A May Mother’s Day frost is late for our region. This weekend it look like temperatures will get down to below freezing, so take a moment to learn what I do in the Folk School Garden to prevent damage and to protect the young plants. Also, stay tuned to the end of the video to see my tips for your home gardens.
The days have pushed themselves along since the birth of our three brave lambs born to “Robin” on March 6th. When they arrived, I did not call them anything much. I just looked at them, noted their shape and health and desire to eat, and thought, Those three, they are the ones without names!
Wishing you a happy May Day! We’re looking forward to dancing around the May Pole together again, but until then, we put together this post filled with photos of years past, a video from 2011, and an excerpt by Nanette Davidson about May Day from The Folk School Cookbook. Enjoy!Read More
As we enter a new normal, we are discovering ways to support our neighbors during these trying times. We feel it’s essential to stay connected and to share information about ways our community can give and receive support. We have created this community resource list and will continue to update it as we learn new information.Read More
Although the Folk School is not able to bring people together during this time, many staff are connecting with arts and craft organizations through email, phone, and online meetings. We are encouraged by the outpouring of support and concern for the craft community as we learn about resources for artists during these times. We have compiled a list of COVID-19 resources available for artists here. If you have additional information and would like to contribute to this list, please post a comment below.Read More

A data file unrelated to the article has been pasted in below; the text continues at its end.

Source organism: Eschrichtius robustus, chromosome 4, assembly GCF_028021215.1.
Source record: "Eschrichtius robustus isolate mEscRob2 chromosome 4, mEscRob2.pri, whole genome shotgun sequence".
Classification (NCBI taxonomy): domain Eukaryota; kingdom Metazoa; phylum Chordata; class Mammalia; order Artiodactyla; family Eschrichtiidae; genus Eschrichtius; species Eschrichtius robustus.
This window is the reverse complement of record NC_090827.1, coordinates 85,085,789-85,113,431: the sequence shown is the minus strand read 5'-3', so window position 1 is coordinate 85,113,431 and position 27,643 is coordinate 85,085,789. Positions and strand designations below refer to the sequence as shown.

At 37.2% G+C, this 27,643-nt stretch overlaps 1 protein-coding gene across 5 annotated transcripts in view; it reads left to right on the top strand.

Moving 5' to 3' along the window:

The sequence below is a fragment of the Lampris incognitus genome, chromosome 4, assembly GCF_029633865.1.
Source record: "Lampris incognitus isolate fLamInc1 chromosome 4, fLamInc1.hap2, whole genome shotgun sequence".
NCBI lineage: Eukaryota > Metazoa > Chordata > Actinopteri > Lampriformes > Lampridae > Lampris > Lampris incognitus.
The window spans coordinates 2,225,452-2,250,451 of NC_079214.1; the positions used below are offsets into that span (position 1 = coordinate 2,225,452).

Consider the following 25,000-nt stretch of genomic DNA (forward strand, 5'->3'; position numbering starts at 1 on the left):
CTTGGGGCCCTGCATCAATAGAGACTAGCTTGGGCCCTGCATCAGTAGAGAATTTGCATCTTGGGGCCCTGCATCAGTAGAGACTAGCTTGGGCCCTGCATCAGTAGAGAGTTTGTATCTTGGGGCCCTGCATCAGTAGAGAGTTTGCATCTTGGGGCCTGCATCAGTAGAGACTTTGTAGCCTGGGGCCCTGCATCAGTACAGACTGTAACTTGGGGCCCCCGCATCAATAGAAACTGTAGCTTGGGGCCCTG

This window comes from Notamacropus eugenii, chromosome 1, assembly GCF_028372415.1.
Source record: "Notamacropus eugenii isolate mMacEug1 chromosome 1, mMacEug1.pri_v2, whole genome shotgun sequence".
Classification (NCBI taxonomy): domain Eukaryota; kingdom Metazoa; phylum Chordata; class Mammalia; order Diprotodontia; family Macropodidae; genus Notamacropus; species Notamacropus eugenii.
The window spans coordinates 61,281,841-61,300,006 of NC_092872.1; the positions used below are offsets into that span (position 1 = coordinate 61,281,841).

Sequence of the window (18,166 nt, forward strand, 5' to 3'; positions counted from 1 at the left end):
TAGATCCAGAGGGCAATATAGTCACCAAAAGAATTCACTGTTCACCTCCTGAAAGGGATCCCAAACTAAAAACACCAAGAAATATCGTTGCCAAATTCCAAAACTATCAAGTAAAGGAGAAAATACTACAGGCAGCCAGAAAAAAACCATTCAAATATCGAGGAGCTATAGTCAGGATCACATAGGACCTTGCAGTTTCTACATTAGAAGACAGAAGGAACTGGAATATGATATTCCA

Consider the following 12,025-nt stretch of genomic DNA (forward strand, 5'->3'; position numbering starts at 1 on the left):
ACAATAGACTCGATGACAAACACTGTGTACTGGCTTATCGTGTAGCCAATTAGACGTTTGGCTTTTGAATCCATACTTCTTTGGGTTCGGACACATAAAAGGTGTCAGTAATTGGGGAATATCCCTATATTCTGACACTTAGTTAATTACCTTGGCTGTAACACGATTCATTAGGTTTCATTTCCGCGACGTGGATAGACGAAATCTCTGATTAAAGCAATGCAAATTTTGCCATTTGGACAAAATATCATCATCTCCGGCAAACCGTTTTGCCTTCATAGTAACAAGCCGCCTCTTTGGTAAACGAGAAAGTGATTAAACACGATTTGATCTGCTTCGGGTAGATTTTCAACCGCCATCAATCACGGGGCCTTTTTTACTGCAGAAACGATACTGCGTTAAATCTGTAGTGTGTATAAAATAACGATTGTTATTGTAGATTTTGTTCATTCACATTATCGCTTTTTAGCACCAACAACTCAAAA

Enjoy a tour of the late April Folk School Garden. The tour includes a look at early cucumbers, melons, zuchinni, and summer squash. We are still harvesting salad greens and the beets are almost ready to pull up too. The tomatoes are planted and strawberries are just turning from pink to red. We are still using some hoops to cover some of the crops on chilly nights. The new cut flower section is looking good with early cosmos, zinnia, and snapdragon starts.Read More
Sue Williams is recognized for the preservation of the Cannon County white oak basket making tradition, one of the most renowned basket making traditions in the United States. Sue’s commitment to education, advocacy, and teaching the tradition has secured a future for the this style beyond the original basket making families of Cannon County, Tennessee. We are delighted to have Sue teach the Cannon County white oak basket style regularly at the Folk School.Read More
A chef by trade, Penny has been teaching Cooking at the Folk School since 2000. In 2008, she also started teaching Quilting, Sewing, and Needlework. Let’s get to know Penny a little more. Enjoy our interview!Read More
Sourdough English muffins are a great recipe to make when you feed your sourdough starter. The preferment includes a dash of sugar, while the main dough recipe includes baking soda. Both of these ingredients help the dough rise, meaning that the recipe should work even if your starter is a bit past its prime or you don’t do the greatest job at kneading.Read More